Thursday, November 4, 2010
Making a movie about Facebook doesn't immediately say this is something we must see, but the finished product is very much exactly that. When I first heard of this project, I scoffed. I thought (like so many others) a movie about Facebook, big whoop. Then talent began to form around the project. Names like David Fincher, Aaron Sorkin and Jesse Eisenberg. These three names were all game changers for me and my interest levels. From that moment on, I knew that "The Social Network" was a must see movie.
Thankfully "The Social Network" lives up to the hype I set for myself. In fact, technically, this is the best film I've seen this year. The film is immaculate. Everything from the script, cinematography, editing, score and performances are magnificent. This movie almost feels like a blueprint on how to make a flawless biopic. Now how true everything throughout the film is can be left open to interpretation, but the fact remains how brilliantly it is told and executed.
Director David Fincher is film by film becoming a legend. The man is creating a catalog of films that are absolutely staggering. What's more is the director isn't just sticking to one genre, but instead he is jumping around proving his worth in each genre he tries. His main focus has seemed to be thrillers with films like Se7en, The Game, Fight Club, Panic Room and Zodiac but then he's gone on and done fabulous work in the SciFi genre with Alien3 not to mention the more simple dramas like The Curious Case of Benjamin Button and now "The Social Network." Fincher knows how to make quality films regardless of the genre and The Social Network is just another bold example of that.
One important aspect to "The Social Network" being such a fabulous film is the detailed and meaningful script penned by Aaron Sorkin. Sorkin like Fincher, is a genius. Most of my praise of Sorkin is centered around his work on the television series The West Wing, but his other screenplays are also equally powerful. Sorkin's script is able to weave in a story about one person's desire to fit in/be important while also being ultimately clinical. The script is a dissection of the legal and historical breakdown of what made Facebook, but it is also a very personal film that delves into the friendships made and destroyed through the creation of the website. I love that the film houses a thoughtful interpretation of Mark Zuckerberg's emotions combined with a ton of wit while also being a straight-forward telling of how Facebook was invented.
On to the performances. It would be a travesity to not mention three names; Jesse Eisenberg, Andrew Garfield and Armie Hammer. These three (technically four) do an outstanding job within the film. I say four because Armie Hammer brilliantly plays dual roles as the Winklevoss twins. Hammer is perfect and Fincher does a stellar job of making this movie making trick seem transparent. Honestly I did not know that Hammer plays both roles until after seeing the film. Furthermore I was blown away reading the news after seeing the film opening weekend.
Andrew Garfield illustrates why he is an up and coming actor that is sure to get plenty of work as his career grows. The twenty-something has landed the role of Spider-Man in the upcoming re-boot and rest assured, he's got the talent to fill those shoes. Garfield comes across as the outsider throughout "The Social Network" and watching as he is pushed to the side is very bitter-sweet. You can feel the resentment build, which is a testament of how well the film is put together, told and acted.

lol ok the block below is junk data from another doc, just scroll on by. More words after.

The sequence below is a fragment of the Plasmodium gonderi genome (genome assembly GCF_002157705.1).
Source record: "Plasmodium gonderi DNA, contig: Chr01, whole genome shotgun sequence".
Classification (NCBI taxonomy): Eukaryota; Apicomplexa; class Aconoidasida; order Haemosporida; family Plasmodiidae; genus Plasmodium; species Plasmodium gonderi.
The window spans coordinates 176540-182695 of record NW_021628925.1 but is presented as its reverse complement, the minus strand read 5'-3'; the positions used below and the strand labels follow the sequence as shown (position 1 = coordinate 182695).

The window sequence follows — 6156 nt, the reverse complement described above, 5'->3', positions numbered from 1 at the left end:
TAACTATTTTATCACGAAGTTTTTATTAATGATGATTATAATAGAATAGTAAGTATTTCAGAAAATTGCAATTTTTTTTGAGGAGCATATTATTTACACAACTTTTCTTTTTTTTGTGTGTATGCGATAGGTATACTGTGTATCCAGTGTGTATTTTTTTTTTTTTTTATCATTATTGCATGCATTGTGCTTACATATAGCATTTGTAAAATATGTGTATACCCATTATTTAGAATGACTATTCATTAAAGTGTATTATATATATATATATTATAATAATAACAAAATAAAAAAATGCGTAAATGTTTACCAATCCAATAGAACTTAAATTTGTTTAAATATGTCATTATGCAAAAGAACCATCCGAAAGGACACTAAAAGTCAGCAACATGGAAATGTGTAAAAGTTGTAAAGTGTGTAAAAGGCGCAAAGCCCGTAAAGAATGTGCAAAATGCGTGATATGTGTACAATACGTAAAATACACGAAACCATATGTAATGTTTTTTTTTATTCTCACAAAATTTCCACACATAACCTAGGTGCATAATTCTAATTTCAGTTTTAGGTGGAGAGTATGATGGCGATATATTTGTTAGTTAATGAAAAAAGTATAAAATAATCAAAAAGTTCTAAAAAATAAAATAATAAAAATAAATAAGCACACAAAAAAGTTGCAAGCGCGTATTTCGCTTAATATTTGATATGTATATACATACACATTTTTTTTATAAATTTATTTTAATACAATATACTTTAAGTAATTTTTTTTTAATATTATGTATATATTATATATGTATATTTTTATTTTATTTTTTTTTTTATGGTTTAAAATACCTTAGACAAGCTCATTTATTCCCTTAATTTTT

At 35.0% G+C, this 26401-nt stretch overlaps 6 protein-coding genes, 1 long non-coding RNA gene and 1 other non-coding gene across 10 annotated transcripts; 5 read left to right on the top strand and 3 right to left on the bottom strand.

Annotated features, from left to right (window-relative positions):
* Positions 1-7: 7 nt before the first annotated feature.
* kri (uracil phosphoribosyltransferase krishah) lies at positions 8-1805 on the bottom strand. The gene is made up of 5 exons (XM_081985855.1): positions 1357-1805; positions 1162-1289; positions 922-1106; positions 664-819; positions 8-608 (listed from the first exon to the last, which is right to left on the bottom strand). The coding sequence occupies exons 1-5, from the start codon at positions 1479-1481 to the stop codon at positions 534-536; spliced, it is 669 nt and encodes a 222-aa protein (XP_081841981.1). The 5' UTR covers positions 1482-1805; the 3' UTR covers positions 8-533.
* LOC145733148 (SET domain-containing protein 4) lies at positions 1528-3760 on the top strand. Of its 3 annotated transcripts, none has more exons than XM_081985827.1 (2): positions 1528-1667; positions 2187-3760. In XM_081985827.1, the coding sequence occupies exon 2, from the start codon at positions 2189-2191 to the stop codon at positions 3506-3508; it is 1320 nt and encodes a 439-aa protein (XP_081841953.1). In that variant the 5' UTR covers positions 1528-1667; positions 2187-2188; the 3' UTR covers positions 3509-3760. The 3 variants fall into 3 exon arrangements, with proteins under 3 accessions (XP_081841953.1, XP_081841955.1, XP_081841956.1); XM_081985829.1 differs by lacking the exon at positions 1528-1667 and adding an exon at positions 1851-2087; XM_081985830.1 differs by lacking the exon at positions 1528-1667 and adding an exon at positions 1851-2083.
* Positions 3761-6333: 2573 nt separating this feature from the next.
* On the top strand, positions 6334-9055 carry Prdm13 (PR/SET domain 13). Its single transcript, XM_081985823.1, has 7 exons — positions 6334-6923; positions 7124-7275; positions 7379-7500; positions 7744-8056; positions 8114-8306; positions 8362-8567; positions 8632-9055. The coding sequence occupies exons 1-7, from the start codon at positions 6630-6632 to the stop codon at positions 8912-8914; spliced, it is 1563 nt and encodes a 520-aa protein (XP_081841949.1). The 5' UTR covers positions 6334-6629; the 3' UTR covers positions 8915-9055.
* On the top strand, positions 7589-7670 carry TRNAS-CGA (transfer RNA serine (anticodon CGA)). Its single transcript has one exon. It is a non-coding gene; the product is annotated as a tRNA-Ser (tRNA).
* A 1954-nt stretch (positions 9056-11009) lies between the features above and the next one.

Jesse Eisenberg is one of my favorite young actors working in Hollywood. The kid has it. While it may seem that he has stuck to fairly similar roles, he has an enormous amount of talent just waiting to be utilized. Eisenberg's performance is unerring but comes across as sterile. This is a testament of both Eisenberg's raw talents and Fincher's ability to channel them. Eisenberg playing Zuckerberg is not an easy feat. Mark Zuckerberg is something of a savant. He is extremely intelligent and arrogant. His personality is furthermore endlessly stale yet he is absolutely fascinating. Eisenberg nails every facet of Zuckerberg's demeanor, so much so that it wouldn't surprise me in the least if he lands himself some nominations come award season.
This review would feel entirely unfinished in my eyes if I did not pay some respect to the original music created by Atticus Ross and Trent Reznor along with the film editing by Kirk Baxter and Angus Wall. I'll first mention Reznor and Ross's fabulous score. It is tremendously subtle. Something I never expected from Trent Reznor. What I found so enthralling about the score though is how very subtle it is while being magnificently elaborate and entrancing. On the editing side, this film is pieced together masterly. It does a staggering job of hammering home a simple message at the beginning and end of the 121 minute drama. The most notable work however is between the varying depositions. These sequences are masterly put together and ultimately gave us a fresh take on a tired situation from film with legality issues.
In closing I'd like to cover how male heavy the film and script are. In every way "The Social Network" revolves around men. All of the central characters throughout the film are male and nearly every female shown is portrayed in a misogynistic light. They are in every way objects of desire throughout the film. Now at first this may just seem like a chauvinistic angle to the film, but at its core, in no way is that the case. Mark Zuckerberg created Facebook to create status for himself. He craved belonging to a elite society. He also wanted to impress a girl. His motives may not have been aimed at anything other than desire and notoriety but the results of his creation are far greater than his original motives ever were.
Posted by Schofizzy at 8:20 PM